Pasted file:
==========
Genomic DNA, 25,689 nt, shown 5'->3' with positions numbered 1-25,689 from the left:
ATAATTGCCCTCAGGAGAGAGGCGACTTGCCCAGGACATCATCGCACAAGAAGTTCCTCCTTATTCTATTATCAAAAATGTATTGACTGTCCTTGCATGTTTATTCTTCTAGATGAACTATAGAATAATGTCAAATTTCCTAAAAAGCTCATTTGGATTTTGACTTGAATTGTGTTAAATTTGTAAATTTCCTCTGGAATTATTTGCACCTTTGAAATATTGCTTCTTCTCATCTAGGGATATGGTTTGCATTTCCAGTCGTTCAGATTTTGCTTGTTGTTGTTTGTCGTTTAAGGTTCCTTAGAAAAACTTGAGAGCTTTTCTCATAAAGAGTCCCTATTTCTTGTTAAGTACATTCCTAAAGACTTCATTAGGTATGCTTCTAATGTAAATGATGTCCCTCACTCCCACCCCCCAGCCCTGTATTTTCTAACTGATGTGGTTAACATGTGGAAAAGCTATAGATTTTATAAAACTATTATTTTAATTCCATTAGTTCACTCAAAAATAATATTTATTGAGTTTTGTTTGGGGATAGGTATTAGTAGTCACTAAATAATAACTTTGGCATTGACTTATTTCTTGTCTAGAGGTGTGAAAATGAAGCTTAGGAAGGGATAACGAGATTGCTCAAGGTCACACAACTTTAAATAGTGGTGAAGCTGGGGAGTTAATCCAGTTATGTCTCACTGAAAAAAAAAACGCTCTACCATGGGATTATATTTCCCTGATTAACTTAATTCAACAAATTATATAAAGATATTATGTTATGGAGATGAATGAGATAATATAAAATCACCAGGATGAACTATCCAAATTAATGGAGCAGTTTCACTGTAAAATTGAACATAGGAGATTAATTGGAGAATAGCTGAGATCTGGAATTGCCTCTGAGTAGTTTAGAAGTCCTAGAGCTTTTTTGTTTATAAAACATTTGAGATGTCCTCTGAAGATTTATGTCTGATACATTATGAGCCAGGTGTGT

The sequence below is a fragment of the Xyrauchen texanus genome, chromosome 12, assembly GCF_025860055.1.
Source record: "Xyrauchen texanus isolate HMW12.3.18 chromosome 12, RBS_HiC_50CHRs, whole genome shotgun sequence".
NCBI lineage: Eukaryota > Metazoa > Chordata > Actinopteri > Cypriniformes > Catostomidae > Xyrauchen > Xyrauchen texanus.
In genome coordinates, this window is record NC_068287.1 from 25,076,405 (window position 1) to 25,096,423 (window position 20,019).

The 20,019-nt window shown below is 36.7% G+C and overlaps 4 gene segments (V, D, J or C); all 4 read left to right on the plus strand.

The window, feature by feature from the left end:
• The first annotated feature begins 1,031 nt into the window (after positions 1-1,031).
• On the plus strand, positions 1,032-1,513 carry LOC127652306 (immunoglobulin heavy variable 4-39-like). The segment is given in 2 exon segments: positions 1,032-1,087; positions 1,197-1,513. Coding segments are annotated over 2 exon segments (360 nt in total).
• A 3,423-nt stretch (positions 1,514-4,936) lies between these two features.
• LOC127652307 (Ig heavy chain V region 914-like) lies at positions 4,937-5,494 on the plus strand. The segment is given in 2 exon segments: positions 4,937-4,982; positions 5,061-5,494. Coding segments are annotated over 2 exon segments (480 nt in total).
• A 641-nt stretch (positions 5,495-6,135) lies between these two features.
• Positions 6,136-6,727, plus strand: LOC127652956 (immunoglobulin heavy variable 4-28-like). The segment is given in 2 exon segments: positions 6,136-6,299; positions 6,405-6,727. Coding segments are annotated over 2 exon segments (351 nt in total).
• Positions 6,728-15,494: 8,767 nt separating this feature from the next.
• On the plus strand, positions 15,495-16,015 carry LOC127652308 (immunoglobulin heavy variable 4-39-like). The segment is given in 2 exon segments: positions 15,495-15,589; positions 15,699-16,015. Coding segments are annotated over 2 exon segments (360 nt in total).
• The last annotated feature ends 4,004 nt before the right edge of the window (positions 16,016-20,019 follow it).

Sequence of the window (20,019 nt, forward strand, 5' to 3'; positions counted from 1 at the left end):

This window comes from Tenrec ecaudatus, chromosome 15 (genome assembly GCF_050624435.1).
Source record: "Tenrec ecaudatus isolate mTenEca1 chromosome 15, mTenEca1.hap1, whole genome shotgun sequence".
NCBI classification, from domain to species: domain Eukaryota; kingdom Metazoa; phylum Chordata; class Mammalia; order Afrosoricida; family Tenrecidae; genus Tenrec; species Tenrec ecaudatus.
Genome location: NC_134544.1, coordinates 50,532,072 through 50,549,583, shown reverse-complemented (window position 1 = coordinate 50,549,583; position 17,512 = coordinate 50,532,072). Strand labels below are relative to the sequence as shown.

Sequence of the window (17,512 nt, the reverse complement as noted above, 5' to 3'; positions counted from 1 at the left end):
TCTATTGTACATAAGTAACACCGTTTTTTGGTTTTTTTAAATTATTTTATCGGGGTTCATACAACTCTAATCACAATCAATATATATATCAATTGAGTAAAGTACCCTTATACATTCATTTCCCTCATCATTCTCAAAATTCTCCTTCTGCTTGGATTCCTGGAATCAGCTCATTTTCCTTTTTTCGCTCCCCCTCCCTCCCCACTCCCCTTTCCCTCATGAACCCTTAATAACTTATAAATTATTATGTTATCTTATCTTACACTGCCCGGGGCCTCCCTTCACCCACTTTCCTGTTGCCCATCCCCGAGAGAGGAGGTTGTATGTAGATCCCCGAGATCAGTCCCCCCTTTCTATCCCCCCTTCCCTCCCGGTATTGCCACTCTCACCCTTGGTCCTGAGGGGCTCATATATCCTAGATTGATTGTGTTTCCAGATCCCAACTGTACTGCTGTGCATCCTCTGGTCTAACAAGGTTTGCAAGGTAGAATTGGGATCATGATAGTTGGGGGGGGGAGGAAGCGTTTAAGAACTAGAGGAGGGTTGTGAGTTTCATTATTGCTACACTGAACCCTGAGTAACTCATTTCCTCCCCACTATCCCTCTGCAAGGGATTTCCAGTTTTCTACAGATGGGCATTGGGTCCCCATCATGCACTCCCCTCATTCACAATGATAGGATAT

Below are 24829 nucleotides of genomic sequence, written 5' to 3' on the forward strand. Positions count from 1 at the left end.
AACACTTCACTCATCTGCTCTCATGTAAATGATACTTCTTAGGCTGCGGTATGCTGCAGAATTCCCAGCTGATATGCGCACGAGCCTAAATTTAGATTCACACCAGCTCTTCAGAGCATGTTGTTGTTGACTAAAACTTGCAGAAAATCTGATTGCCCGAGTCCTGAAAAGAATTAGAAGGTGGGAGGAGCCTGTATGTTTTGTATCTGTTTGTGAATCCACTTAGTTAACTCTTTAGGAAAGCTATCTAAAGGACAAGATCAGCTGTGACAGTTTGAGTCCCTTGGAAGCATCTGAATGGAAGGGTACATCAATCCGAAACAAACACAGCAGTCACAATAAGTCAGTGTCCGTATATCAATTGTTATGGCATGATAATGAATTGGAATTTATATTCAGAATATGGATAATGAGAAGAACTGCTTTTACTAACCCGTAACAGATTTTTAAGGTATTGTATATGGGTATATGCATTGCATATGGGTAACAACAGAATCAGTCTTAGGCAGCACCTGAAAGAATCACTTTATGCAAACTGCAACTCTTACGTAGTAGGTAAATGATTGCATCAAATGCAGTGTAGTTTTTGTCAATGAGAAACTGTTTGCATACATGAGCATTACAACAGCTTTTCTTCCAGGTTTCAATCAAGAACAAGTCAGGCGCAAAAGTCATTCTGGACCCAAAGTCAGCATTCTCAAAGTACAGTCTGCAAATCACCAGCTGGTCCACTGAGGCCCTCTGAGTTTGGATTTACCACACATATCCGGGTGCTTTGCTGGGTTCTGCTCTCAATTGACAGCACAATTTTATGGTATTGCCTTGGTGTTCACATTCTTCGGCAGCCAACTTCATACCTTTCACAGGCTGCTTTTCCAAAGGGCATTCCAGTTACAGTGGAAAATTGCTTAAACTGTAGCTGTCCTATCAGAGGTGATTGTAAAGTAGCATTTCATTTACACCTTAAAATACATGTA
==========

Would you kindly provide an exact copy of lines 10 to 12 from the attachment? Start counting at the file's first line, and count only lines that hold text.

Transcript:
• On the plus strand, positions 1,032-1,513 carry LOC127652306 (immunoglobulin heavy variable 4-39-like). The segment is given in 2 exon segments: positions 1,032-1,087; positions 1,197-1,513. Coding segments are annotated over 2 exon segments (360 nt in total).
• A 3,423-nt stretch (positions 1,514-4,936) lies between these two features.
• LOC127652307 (Ig heavy chain V region 914-like) lies at positions 4,937-5,494 on the plus strand. The segment is given in 2 exon segments: positions 4,937-4,982; positions 5,061-5,494. Coding segments are annotated over 2 exon segments (480 nt in total).